Basic rate: 7.5% up to £45,000 annual income
Higher rate: 32.5% between £45,001 - £150,000 annual income
Additional rate: 38.1% above £150,000 annual income
There is no National Insurance to pay on dividends
Sole traders would pay a great deal more in Income Tax and National Insurance on the same amount of taxable annual income.
How To Issue A Dividend
Before a dividend can be paid, a company needs to ensure that it has distributable profits. This will either be available from the last accounts or it will be necessary to draw up management accounts.
Subject to the above, a limited company can issue interim dividends throughout the year or final dividends at the end of the financial year. Most small companies will issue interim dividends because the owners of small businesses usually rely on this regular income.
To issue a dividend, it must be ‘declared’ by the company directors at a board meeting (which should be minuted) and a payment date should be agreed. A dividend voucher should then be issued to each shareholder which will state the following:
Date of dividend
3. Pay The Director On A Credit Loan Account
The director can charge the company interest on a loan, which is classed as a form of personal income. For the interest to be allowable against the company’s profits, it would need to be charged at a commercial rate. The company must deduct tax at 20% and account for this on form CT61. The director would then declare this to HMRC and could set the personal savings allowance of either £1000 if he was a basic rate tax payer or £500 if he is a higher rate taxpayer against the gross interest. Additional rate taxpayers receive no allowance. Higher rate tax/additional rate tax would be due if applicable. Any tax overpaid would be repaid. There is no National Insurance to pay on interest.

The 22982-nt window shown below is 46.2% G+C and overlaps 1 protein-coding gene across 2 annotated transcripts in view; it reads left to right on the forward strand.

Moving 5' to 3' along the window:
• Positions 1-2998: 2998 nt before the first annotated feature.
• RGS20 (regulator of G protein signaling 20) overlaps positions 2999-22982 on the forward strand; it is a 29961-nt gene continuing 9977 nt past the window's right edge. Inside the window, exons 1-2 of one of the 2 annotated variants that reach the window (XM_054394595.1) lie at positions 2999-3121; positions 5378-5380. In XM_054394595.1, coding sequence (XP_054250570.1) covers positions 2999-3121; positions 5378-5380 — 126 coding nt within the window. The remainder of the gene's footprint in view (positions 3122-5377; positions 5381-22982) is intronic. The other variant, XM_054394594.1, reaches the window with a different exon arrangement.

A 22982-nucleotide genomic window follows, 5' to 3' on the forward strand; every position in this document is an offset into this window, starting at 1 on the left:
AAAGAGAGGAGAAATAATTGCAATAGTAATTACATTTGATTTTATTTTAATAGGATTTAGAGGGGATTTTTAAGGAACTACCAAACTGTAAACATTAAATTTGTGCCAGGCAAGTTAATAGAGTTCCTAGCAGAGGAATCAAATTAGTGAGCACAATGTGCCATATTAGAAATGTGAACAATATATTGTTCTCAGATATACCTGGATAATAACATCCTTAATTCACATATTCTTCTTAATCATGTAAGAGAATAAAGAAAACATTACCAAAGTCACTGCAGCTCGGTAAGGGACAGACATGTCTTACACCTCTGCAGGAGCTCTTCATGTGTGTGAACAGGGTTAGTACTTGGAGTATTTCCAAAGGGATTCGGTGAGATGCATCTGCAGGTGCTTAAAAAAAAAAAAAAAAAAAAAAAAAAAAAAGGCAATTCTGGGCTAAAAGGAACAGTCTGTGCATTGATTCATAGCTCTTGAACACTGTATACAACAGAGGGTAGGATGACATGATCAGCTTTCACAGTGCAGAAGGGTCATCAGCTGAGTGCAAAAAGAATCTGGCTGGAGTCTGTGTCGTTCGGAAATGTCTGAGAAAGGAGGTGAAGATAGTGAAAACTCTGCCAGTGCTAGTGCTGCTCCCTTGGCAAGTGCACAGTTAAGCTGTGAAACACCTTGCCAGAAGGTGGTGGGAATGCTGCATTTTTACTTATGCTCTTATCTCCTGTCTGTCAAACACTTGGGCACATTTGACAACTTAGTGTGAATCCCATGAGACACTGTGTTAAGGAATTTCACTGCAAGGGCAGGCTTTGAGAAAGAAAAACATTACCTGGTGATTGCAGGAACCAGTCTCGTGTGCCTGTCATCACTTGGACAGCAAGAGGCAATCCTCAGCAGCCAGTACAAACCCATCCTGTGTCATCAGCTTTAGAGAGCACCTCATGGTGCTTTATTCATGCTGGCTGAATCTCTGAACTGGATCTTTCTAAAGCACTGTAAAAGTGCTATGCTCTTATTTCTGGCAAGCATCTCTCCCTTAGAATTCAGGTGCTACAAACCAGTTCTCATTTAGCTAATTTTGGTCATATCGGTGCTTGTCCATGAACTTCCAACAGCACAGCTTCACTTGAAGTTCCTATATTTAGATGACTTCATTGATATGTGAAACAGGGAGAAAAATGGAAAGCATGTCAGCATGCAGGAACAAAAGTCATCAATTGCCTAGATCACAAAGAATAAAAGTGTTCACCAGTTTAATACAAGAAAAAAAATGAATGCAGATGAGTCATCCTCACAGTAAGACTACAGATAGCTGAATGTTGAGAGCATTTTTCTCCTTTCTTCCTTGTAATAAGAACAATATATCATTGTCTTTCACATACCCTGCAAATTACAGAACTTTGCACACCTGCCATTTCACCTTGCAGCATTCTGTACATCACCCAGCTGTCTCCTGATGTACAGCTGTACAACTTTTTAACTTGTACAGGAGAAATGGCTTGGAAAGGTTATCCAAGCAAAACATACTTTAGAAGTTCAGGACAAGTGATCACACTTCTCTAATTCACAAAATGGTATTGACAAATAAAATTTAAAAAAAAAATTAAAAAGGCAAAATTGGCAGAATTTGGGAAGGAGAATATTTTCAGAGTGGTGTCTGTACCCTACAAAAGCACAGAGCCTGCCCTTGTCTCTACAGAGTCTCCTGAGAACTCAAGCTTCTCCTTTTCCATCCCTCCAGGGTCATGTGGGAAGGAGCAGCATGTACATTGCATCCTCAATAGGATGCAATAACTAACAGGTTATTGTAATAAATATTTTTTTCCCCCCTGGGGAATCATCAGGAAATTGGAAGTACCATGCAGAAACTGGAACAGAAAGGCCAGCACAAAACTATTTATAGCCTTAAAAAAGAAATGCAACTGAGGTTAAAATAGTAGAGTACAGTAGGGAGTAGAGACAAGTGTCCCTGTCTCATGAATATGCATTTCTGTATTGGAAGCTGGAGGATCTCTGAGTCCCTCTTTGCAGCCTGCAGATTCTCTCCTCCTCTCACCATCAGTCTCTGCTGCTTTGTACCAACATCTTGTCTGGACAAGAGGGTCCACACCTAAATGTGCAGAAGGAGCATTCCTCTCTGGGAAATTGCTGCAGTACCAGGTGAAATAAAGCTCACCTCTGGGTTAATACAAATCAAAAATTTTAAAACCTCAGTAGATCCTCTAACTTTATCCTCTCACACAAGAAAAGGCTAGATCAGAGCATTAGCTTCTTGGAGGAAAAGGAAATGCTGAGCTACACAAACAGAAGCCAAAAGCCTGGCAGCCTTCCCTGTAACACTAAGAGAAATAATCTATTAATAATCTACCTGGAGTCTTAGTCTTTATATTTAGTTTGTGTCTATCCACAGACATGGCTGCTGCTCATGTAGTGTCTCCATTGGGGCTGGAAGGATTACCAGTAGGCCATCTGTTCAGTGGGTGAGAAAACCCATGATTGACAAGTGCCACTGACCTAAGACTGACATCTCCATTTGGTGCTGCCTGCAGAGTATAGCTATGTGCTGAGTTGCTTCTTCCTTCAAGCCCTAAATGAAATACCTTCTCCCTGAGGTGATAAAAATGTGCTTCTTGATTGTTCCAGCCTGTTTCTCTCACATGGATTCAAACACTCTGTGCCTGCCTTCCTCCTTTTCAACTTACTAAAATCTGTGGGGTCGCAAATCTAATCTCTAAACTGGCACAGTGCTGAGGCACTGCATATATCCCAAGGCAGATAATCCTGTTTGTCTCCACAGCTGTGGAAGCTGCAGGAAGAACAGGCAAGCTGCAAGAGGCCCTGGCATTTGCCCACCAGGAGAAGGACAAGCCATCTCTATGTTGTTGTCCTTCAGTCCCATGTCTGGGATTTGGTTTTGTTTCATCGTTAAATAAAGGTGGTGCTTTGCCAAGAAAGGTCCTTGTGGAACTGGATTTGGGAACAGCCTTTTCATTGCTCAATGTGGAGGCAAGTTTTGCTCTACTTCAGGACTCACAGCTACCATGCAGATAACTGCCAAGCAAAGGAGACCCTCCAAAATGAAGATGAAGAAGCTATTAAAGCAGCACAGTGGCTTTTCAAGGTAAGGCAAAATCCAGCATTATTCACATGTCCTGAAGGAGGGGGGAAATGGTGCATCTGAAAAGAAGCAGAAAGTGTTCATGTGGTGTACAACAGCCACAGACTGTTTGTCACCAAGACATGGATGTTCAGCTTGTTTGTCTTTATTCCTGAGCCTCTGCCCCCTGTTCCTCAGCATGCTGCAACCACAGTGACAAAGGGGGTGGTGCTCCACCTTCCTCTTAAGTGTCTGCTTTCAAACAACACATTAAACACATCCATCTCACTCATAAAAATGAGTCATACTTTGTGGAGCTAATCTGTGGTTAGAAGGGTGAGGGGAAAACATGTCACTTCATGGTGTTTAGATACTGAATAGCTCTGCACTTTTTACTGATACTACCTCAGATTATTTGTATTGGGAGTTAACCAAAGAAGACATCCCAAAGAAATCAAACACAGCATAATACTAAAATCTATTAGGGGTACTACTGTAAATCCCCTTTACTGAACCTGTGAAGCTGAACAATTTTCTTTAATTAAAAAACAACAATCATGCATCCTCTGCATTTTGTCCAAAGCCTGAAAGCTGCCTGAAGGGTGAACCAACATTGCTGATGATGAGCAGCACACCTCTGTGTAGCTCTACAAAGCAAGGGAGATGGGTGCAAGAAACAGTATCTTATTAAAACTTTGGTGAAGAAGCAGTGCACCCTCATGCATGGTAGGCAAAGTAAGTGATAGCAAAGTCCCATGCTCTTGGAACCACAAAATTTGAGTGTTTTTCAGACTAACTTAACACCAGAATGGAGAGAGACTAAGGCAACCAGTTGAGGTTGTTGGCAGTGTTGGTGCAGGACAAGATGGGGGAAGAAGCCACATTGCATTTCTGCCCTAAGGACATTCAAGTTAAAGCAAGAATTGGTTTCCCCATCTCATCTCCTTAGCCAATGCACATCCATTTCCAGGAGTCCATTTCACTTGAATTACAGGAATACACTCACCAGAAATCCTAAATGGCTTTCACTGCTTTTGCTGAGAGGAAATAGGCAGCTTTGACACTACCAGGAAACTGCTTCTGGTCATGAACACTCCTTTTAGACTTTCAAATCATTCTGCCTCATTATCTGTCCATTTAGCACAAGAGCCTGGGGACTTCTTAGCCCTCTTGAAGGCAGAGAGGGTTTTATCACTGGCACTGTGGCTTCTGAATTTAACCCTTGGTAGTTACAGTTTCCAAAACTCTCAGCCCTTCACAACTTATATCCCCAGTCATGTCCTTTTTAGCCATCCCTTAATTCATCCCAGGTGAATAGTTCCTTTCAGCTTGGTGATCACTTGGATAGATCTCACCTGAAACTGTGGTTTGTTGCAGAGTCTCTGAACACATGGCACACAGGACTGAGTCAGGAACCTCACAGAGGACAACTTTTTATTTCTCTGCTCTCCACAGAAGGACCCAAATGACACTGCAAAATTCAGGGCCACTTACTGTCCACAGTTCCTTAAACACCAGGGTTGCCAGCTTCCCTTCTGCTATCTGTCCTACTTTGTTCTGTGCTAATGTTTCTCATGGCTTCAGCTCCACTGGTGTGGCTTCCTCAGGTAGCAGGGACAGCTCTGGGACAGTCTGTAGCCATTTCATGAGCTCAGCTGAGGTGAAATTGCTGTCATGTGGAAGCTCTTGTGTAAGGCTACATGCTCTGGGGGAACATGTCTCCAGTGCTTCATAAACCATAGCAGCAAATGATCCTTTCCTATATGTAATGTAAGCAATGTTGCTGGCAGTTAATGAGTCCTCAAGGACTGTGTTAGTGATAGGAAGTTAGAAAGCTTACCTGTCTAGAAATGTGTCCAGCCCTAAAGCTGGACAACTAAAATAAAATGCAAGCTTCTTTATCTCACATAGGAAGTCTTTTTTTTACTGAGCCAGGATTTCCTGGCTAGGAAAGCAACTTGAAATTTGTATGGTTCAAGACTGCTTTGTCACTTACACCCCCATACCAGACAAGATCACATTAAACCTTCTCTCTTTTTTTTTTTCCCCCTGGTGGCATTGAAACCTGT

4. Leaving The Surplus Profit In A Company
The flexibility of a limited company structure allows you to leave surplus income in the business and withdraw in a future financial year. This is a great option if removing this money would result in a higher personal tax rate or dividend tax rate in the current financial year. This option is not available to sole traders.
What Tax Do Company Directors Pay?
A director must register for Self-Assessment and complete a Self-Assessment Income Tax Return with details of their income from all sources. Any tax liability over and above tax deducted at source will be collected through their self assessment record/personal tax account.
Reporting An Overdrawn Director’s Loan
There are certain tax implications for directors and limited companies when a loan account remains overdrawn for a certain period of time. Companies have to include details of directors’ loans overdrawn at the period end in their Company Tax Return. Section 455 tax at a rate of 32.5% of any loan that remains overdrawn 9 months after the end of the period end has to be paid at the 9 month date. Once the loan account is repaid or written off, the S455 tax paid is refunded, 9 months after the end of the relevant period.
If the director owes the company more than £10,000 at any time during the fiscal year, a declaration has to be made by the company of the beneficial loan interest (less any interest actually paid by the director) on form P11D. Class 1A NIC will be payable by the company at 13.8% on the beneficial loan interest amount.
The beneficial loan interest would be taken into account when calculating the individual director’s income tax liability.
If the loan is ‘written off’ or ‘released’ by the company, then this is treated as a distribution in the hands of the director so would be taxed at the dividend rate.